Are You a U.S. Person with an International Life Insurance Policy?
Since this article was initially authored, the rules have changed significantly. We have prepared new, updated articles for your convenience.
Are You a U.S. Person with International or Overseas Life Insurance?
Here is a brief summary for you as to International or Overseas Life Insurance Policies:
Overseas Life Insurance Taxable Income
This is often the most complex. Typically, any income generated from the International life insurance policy must be reported as income. This is true, even if you do not receive any of the income, aka it is “accrued but non-distributed income.”
In other words, merely because the income is generating but not being distributed does not exempt if from U.S. taxation.
For example: You have a life insurance policy that generates $10,000 per year in dividends and income, but that income is not distributed. Even though it is not distributed, you still pay tax on the accrued but non-distributed earnings, since technically it is income – even if you do not “touch” the money.
Overseas Life Insurance Form 720 Excise Tax
The Form 720 is an Excise Tax form. It is not specific to International insurance policies, but it includes International Life Insurance Policy premiums as one of the specified type of payments subject to tax.
The tax is 1% of the premiums. For example, if you paid $1,000 a year ($250 quarterly) in International life insurance premium, a 1% excise tax would equal $10, and it is paid quarterly (aka $2.50 per quarter for 4 quarters).
Overseas Life Insurance FBAR (FinCEN 114)
A International life insurance policy is considered a International account, at least in the eyes of the IRS it does. Even though the FBAR is a creature of FinCEN, FBAR compliance is enforced through the IRS, and the IRS is authorized to issue penalties for not properly reporting your Foreign Life Insurance.
The FBAR is used to report International bank and financial accounts. An International Life Insurance Policy is considered a Foreign Account, and therefore should be included on the FBAR.
The threshold for filing an FBAR is “More than $10,000 in annual aggregate total of all Bank Accounts and Financial Accounts” on any given day of the year.
Overseas Life Insurance (FATCA) Form 8938 Reporting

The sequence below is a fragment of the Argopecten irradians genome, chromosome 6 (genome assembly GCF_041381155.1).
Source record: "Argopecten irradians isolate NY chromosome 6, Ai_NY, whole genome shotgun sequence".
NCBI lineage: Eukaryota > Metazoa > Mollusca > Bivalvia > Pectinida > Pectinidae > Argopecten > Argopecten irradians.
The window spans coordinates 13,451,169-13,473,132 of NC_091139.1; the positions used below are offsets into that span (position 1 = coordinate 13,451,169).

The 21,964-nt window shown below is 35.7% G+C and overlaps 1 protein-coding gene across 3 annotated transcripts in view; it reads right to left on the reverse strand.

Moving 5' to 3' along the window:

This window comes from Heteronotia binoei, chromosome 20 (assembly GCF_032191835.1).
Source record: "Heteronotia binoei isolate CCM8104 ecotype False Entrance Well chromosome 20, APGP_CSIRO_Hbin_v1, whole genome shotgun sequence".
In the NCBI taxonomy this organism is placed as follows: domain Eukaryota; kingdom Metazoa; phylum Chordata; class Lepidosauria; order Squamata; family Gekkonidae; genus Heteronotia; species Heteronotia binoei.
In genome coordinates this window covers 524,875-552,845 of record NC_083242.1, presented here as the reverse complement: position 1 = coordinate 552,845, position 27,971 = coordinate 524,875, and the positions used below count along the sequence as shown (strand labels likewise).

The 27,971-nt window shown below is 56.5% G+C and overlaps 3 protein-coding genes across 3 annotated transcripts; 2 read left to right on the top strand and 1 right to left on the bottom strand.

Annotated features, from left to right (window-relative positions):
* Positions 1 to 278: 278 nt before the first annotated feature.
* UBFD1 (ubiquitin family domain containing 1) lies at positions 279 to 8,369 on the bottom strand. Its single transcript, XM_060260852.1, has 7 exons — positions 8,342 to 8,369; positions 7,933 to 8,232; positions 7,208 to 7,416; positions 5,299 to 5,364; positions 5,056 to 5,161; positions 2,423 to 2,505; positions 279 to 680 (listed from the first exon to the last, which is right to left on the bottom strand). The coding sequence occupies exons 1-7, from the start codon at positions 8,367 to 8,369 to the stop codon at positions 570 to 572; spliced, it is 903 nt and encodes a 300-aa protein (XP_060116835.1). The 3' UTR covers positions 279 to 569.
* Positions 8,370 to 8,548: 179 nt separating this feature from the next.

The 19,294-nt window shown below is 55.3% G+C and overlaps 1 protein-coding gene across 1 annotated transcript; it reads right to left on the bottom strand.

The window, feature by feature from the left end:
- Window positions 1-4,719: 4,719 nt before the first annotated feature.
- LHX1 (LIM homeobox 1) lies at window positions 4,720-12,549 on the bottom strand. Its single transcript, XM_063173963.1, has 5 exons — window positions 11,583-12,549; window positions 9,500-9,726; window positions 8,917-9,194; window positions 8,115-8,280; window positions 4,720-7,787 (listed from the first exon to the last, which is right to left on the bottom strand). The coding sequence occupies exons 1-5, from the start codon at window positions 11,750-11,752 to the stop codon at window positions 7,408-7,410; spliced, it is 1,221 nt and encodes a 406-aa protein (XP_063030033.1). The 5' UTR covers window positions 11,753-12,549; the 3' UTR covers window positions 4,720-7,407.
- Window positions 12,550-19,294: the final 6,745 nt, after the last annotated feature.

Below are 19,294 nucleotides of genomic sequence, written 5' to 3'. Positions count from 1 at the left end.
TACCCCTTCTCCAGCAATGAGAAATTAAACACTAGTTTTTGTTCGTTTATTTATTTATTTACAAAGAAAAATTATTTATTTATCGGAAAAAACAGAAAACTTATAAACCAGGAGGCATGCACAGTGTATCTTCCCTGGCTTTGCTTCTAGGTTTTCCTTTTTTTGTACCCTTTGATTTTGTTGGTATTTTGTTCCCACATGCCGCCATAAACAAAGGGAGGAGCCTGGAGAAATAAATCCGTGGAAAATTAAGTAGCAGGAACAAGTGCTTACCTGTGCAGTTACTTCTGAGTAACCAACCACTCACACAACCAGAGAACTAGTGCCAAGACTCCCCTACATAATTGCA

An International life insurance policy is also considered a “Specified Foreign Financial Asset.” As such, it must be included on Form 8938. Typically, the reporting for FATCA Form 8938 is more detailed than the FBAR. That is because it requires the individual to also include additional information, such as whether or not any income was generated from the asset (aka Insurance Policy), and if so, what category of income — and how much income was generated from each category
Overseas Life Insurance and Foreign Tax Credits
If you pay taxes on International life insurance abroad, you can typically also claim a tax credit in the United States, so that you are not paying double tax.
Out of International Life Insurance Policy Compliance?
If you have not properly reported the International life insurance policy to the US government and/or include the income in your tax return, you could be subject to extensive fines and penalties.
What Can You Do?
Presuming the money was from legal sources, your best options are either the Traditional IRS Voluntary Disclosure Program, or one of the Streamlined Offshore Disclosure Programs.
We Specialize in Safely Disclosing Overseas Money
We have successfully handled a diverse range of IRS Voluntary Disclosure and International Tax Investigation/Examination cases involving FBAR, FATCA, and high-stakes matters for clients around the globe.
Golding & Golding, A PLC
We have successfully represented clients in more than 1,000 streamlined and voluntary disclosure submissions nationwide and in over 70-different countries.
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Sean holds a Master's in Tax Law from one of the top Tax LL.M. programs in the country at the University of Denver. He has also earned the prestigious IRS Enrolled Agent credential. Mr. Golding's articles have been referenced in such publications as the Washington Post, Forbes, Nolo, and various Law Journals nationwide.
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